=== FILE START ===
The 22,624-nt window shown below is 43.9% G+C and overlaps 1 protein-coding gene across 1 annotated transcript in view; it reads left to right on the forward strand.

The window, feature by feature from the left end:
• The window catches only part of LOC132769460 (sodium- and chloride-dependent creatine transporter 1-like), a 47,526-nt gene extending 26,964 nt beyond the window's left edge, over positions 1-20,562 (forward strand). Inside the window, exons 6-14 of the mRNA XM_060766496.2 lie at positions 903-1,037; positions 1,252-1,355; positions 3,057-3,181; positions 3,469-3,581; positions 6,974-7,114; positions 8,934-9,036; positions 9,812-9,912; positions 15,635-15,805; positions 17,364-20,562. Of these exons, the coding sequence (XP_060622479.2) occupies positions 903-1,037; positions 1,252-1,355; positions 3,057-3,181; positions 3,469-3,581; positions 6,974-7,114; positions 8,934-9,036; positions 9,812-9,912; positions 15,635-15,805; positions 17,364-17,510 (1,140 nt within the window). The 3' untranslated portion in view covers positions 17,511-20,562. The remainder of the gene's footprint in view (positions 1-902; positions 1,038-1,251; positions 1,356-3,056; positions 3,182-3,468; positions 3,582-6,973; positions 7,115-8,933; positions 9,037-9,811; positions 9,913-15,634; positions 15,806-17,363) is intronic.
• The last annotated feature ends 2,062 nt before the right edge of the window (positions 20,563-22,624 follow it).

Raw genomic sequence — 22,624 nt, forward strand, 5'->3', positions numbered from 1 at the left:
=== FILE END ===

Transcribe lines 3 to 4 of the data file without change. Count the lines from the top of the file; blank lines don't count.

• The window catches only part of LOC132769460 (sodium- and chloride-dependent creatine transporter 1-like), a 47,526-nt gene extending 26,964 nt beyond the window's left edge, over positions 1-20,562 (forward strand). Inside the window, exons 6-14 of the mRNA XM_060766496.2 lie at positions 903-1,037; positions 1,252-1,355; positions 3,057-3,181; positions 3,469-3,581; positions 6,974-7,114; positions 8,934-9,036; positions 9,812-9,912; positions 15,635-15,805; positions 17,364-20,562. Of these exons, the coding sequence (XP_060622479.2) occupies positions 903-1,037; positions 1,252-1,355; positions 3,057-3,181; positions 3,469-3,581; positions 6,974-7,114; positions 8,934-9,036; positions 9,812-9,912; positions 15,635-15,805; positions 17,364-17,510 (1,140 nt within the window). The 3' untranslated portion in view covers positions 17,511-20,562. The remainder of the gene's footprint in view (positions 1-902; positions 1,038-1,251; positions 1,356-3,056; positions 3,182-3,468; positions 3,582-6,973; positions 7,115-8,933; positions 9,037-9,811; positions 9,913-15,634; positions 15,806-17,363) is intronic.
• The last annotated feature ends 2,062 nt before the right edge of the window (positions 20,563-22,624 follow it).